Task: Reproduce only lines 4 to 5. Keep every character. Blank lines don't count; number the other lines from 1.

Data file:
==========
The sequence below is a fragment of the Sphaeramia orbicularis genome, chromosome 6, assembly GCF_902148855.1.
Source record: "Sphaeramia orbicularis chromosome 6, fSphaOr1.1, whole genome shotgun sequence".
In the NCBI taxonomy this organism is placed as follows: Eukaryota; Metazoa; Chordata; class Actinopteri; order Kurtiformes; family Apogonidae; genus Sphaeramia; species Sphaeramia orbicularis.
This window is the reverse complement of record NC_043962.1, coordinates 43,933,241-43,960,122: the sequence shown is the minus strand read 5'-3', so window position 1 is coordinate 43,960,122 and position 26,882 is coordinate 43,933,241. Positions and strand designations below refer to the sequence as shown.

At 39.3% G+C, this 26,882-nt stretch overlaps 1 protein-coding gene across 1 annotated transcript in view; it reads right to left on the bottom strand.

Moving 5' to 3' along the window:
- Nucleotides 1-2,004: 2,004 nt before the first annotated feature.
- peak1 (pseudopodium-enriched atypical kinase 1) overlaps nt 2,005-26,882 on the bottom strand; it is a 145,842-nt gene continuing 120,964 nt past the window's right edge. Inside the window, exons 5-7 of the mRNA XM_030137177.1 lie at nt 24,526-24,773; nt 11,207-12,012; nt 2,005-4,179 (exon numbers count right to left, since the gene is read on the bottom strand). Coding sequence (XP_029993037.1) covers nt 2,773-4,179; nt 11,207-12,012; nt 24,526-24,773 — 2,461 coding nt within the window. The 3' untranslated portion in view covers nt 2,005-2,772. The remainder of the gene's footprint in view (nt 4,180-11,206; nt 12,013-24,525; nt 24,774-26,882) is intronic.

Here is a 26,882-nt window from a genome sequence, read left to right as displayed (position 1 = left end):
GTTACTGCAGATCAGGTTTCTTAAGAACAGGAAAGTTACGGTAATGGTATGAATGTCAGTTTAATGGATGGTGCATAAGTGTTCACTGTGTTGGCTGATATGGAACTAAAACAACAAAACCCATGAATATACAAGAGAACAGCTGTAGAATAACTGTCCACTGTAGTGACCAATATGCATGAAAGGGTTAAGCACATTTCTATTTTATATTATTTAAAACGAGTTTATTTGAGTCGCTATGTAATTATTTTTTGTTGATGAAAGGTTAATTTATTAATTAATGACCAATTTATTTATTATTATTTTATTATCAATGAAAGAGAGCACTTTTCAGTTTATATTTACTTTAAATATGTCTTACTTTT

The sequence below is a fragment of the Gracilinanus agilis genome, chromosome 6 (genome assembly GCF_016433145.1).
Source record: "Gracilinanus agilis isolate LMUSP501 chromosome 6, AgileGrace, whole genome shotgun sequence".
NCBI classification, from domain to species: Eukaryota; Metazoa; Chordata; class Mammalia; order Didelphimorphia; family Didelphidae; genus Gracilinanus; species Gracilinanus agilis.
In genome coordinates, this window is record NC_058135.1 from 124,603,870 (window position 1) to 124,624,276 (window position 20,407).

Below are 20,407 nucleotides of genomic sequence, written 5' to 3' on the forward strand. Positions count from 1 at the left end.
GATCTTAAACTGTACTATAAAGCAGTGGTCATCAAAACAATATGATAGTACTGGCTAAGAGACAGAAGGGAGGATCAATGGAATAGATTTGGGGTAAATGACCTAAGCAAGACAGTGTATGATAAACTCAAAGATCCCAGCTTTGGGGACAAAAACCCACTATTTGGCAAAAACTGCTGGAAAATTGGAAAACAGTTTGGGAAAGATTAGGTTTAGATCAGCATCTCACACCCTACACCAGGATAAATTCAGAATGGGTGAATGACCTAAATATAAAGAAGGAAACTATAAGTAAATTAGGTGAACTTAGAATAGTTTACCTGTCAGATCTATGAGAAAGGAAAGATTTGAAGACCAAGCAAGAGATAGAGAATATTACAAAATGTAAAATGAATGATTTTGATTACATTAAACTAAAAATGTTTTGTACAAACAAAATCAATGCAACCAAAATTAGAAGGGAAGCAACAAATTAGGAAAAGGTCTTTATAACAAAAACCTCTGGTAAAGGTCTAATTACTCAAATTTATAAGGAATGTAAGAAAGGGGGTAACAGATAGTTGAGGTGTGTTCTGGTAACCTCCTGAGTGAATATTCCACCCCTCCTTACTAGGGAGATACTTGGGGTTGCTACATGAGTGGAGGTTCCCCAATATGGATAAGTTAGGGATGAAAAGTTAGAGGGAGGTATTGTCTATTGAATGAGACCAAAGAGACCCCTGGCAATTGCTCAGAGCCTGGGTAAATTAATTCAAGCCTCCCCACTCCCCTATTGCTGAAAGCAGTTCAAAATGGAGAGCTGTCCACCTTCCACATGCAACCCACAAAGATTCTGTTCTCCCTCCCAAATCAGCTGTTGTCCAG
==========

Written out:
This window is the reverse complement of record NC_043962.1, coordinates 43,933,241-43,960,122: the sequence shown is the minus strand read 5'-3', so window position 1 is coordinate 43,960,122 and position 26,882 is coordinate 43,933,241. Positions and strand designations below refer to the sequence as shown.

At 39.3% G+C, this 26,882-nt stretch overlaps 1 protein-coding gene across 1 annotated transcript in view; it reads right to left on the bottom strand.